Success Stories

Bighorn Sheep

How’d the Bighorn Sheep Cross the Road?

The bighorn sheep population in northwest Arizona is important to outdoor enthusiasts of all types, yet highways have separated this population. As a result, wildlife-vehicle collisions, interference with access to adequate water and lack of habitat connectivity disrupt bighorn and put their population health at risk.

In a historic and innovative collaboration with the U.S. Fish and Wildlife Service, Federal Highway Administration, and the Arizona Department of Transportation, the Arizona Game and Fish Department created a solution that saves the lives of bighorn sheep and people. To alleviate vehicle collisions with bighorn sheep along a busy 15-mile stretch of Highway 93 north of Kingman, three wildlife overpasses and adjacent funnel fencing were constructed. This infrastructure allows wildlife to cross over the road safely, helping to keep populations connected to their habitat and reducing risk for motorists and wildlife.

Gould's Turkey

Proud to be Called a Turkey

One of Arizona’s two native turkey species, Gould’s turkeys were once common in southern Arizona. Plentiful at one time, they were an important food source for those who settled and worked in the rugged lands of southern Arizona. However, by 1930 they had disappeared from Arizona’s landscape.

The first efforts to restore the population took place in 1983 in the Chiricahua Mountains in southeastern Arizona. Now, the Gould’s turkey population is about 1,000 and continues to grow throughout the Huachuca, Chiricahua, and other mountain ranges in southern Arizona. Today, Arizonans can experience the Gould’s turkey firsthand in its natural environment.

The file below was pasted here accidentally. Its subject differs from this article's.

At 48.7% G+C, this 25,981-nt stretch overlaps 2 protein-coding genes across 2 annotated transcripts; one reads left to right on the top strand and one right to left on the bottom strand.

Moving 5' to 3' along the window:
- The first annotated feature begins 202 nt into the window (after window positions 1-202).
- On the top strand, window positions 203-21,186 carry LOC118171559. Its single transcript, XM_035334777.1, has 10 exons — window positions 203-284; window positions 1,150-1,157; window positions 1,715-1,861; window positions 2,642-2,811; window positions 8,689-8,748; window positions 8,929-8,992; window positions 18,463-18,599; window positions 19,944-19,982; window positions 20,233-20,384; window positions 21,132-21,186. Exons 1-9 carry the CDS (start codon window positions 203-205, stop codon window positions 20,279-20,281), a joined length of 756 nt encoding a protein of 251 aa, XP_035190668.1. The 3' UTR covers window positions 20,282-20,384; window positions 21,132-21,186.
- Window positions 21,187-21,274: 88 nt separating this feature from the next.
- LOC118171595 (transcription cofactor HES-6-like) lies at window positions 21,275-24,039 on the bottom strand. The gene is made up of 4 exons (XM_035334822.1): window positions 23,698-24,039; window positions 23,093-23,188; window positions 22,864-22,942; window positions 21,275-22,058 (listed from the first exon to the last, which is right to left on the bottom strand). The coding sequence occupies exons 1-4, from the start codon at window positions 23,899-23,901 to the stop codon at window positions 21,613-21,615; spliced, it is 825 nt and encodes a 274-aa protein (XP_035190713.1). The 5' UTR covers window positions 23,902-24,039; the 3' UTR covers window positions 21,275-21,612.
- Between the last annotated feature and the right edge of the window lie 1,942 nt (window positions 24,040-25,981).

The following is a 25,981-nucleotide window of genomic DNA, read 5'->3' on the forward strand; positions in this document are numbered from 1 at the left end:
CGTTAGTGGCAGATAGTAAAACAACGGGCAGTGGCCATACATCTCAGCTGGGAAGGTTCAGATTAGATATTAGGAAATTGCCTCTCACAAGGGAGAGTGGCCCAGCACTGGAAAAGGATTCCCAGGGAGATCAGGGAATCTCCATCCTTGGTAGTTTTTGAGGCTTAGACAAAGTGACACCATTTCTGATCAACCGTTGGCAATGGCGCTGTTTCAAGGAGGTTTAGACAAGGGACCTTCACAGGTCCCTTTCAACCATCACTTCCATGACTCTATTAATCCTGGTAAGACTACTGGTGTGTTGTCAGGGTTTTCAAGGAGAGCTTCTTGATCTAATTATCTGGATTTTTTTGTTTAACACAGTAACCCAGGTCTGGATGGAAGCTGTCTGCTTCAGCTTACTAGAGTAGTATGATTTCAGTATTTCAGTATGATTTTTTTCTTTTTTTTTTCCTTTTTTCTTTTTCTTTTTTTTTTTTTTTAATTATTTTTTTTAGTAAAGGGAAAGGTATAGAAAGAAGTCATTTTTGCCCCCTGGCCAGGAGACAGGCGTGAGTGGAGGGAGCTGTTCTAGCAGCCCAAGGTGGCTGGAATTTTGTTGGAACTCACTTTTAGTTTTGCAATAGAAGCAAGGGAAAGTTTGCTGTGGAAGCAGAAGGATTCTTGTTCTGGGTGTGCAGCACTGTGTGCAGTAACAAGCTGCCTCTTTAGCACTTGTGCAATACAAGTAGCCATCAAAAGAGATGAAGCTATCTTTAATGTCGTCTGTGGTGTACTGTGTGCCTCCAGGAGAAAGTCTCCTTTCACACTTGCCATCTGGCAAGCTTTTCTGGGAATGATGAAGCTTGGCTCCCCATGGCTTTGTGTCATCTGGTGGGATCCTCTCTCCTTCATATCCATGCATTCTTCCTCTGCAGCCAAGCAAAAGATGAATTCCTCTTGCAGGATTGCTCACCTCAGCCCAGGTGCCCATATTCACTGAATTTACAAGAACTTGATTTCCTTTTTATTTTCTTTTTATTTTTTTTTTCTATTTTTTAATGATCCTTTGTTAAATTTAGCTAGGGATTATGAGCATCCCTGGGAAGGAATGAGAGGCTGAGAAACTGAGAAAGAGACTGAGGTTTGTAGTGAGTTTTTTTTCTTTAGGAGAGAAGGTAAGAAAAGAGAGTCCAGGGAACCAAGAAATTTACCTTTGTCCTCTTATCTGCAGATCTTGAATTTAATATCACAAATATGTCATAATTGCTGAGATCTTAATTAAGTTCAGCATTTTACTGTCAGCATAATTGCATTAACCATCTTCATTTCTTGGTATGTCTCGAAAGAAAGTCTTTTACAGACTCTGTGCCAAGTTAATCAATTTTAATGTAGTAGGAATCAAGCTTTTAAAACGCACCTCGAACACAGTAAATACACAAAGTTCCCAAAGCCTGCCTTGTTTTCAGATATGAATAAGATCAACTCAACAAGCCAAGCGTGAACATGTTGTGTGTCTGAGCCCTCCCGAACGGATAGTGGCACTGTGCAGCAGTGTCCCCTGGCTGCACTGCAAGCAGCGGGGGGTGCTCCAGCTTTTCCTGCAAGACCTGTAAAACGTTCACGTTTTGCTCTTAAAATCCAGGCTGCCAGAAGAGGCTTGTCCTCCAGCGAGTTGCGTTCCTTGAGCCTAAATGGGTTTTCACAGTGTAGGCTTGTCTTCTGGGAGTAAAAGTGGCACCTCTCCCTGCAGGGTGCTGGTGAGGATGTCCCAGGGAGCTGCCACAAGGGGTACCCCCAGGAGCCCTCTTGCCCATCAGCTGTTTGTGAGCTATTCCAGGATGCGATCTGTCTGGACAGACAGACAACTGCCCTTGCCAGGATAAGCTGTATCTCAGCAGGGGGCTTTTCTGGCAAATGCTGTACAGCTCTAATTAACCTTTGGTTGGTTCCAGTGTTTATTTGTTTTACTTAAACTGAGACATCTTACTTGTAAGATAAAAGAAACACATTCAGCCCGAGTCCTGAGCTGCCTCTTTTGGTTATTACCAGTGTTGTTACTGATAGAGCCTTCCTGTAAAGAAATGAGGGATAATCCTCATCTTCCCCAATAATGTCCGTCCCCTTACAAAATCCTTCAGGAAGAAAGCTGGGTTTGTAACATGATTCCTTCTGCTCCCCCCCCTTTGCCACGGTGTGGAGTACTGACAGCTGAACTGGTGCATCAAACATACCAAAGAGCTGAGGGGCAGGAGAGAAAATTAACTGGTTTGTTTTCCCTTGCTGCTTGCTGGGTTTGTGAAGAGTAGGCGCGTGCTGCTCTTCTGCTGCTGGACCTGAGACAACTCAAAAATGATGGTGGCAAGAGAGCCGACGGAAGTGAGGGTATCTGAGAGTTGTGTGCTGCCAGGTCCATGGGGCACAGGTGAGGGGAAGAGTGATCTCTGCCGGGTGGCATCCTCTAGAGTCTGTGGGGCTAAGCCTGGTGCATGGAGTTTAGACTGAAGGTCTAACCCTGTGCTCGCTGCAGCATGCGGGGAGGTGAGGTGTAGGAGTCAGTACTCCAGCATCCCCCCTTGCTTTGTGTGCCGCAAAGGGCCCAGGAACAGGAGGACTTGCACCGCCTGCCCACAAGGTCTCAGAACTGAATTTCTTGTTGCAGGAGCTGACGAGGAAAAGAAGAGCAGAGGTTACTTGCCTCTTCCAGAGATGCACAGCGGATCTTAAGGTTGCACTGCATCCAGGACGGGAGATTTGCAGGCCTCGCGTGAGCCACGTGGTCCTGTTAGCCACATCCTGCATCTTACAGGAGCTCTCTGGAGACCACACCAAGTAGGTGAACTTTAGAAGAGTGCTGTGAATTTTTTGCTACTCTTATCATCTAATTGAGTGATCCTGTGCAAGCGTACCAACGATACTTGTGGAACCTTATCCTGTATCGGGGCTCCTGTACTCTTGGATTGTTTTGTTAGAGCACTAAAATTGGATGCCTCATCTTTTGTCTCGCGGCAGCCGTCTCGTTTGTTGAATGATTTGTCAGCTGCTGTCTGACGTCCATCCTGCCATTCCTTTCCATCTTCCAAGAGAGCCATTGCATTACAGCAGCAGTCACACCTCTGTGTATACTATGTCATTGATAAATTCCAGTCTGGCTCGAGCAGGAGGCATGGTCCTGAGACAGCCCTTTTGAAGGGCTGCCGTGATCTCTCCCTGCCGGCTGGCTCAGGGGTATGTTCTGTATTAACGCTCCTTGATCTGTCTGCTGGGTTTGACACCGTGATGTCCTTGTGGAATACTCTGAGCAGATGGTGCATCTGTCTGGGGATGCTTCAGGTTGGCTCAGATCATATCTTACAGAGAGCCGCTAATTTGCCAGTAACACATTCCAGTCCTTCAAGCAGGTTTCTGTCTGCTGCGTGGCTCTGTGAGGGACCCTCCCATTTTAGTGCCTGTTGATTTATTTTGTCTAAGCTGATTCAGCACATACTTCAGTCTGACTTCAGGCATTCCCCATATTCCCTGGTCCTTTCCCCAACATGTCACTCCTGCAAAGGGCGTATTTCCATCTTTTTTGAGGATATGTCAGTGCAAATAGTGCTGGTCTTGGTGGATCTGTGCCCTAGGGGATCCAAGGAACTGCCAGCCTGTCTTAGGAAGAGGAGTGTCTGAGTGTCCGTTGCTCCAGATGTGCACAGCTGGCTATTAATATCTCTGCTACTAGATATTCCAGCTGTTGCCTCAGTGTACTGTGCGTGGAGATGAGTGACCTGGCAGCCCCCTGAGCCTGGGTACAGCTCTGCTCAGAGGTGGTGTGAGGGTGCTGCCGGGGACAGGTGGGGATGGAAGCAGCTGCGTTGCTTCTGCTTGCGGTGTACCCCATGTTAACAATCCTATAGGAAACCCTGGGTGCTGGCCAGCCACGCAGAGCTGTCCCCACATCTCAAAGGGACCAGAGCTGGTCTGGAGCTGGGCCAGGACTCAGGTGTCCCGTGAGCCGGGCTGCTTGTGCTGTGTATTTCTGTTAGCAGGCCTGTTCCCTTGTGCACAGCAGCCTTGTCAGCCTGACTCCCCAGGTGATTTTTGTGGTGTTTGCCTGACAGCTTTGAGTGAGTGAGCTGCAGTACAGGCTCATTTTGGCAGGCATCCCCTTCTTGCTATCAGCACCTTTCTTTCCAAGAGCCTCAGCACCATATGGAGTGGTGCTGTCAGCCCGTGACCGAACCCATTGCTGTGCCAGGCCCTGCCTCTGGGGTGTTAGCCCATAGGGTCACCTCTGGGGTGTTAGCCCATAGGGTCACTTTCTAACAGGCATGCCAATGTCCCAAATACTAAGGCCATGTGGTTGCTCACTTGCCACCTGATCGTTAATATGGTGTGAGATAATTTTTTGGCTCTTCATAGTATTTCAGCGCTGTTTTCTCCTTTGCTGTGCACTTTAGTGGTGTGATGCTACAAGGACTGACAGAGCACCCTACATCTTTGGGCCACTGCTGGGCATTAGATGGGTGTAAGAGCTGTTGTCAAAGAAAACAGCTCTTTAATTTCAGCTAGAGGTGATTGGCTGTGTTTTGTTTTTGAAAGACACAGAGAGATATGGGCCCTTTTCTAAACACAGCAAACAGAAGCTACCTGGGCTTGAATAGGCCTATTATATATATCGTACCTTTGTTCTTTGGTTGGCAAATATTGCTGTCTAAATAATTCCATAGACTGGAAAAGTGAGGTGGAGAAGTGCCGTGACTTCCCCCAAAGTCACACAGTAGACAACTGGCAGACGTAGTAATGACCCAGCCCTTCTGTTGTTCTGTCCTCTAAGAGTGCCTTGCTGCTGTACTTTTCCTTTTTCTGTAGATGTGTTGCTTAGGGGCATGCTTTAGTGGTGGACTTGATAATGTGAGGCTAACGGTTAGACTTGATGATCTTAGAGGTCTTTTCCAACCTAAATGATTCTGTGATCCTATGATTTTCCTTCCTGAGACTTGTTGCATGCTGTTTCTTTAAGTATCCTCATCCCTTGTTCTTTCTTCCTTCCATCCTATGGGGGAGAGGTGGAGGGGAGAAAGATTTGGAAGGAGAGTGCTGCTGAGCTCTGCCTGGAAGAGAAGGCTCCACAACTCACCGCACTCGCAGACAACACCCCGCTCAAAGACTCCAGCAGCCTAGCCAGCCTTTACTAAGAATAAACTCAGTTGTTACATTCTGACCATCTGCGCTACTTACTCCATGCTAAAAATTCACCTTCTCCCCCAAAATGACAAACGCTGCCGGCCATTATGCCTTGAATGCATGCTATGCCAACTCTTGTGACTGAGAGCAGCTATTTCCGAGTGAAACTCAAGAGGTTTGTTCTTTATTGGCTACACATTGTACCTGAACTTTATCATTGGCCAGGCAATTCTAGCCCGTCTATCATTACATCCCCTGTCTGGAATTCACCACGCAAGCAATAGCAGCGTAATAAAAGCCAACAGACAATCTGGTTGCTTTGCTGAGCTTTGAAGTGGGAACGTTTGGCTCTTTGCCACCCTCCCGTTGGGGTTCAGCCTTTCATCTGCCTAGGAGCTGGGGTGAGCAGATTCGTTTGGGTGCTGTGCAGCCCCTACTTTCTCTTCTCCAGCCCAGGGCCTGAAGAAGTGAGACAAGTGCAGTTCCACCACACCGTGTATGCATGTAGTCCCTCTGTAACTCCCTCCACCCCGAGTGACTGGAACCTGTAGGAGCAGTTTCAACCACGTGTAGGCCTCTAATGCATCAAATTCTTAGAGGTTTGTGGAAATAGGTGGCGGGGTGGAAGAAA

Sonoran Pronghorn

Pronghorn on the Move

The Sonoran pronghorn population has declined because of habitat loss, and lack of water. In 1967, the Sonoran pronghorn was listed as an endangered species. A drastic population decline in 2002 left the U.S. Sonoran pronghorn population at about 21 animals. As a species that has been known by Arizonans for its strength, the population count was now weakening.

One of the strategies for pronghorn recovery is to establish additional populations to prevent a single regional catastrophic event from causing loss of the species from Arizona. The Arizona Game and Fish Department has a large database of locations derived from intensive research efforts conducted on Sonoran pronghorn dating back to 1994. We examine areas used by radio-collared pronghorn to determine which landscape, terrain and vegetation features best explain the pattern of habitat use by pronghorn. Results from our study will guide future relocation sites of Sonoran pronghorn in Arizona and the rest of the U.S. This not only increases the probability of successful translocation; it helps ensure opportunities for current and future generations of outdoor enthusiasts to experience and appreciate this iconic representative of Arizona’s wildlife.

Apache Trout

Welcome Back, Apache Trout

Arizona’s state fish was once nearly driven to extinction by overfishing and the introduction of non-native trout species, becoming one of the first species to be federally listed as endangered in 1969.

For the past 40 years, the Arizona Game and Fish Department have worked together with the White Mountain Apache Tribe, US Fish and Wildlife Service, and USDA Forest service to restore Apache trout habitats and increase populations. The hard work has paid off significantly—anglers can once again fish for Apache trout in designated streams, and populations are nearing the criteria to be removed from the endangered species list altogether.

Black-Tailed Prairie Dog

Little Pups on the Prairie

Sometimes the true value of an animal isn’t known until it’s gone. Native to southern Arizona, the black-tailed prairie dog once flourished, until expanding agriculture and rancher’s’ efforts to poison these “pests” drove them out for good.

As it turns out, the prairie dog is an essential part of the grasslands ecosystem. Other plant and animals species suffered as a result of the prairie dog’s expulsion. Today, efforts to reestablish these perky pups on protected lands are slowly gaining ground, with two successful reintroductions and more planned for the future. Soon, this special species will be right back home on the prairie where they belong.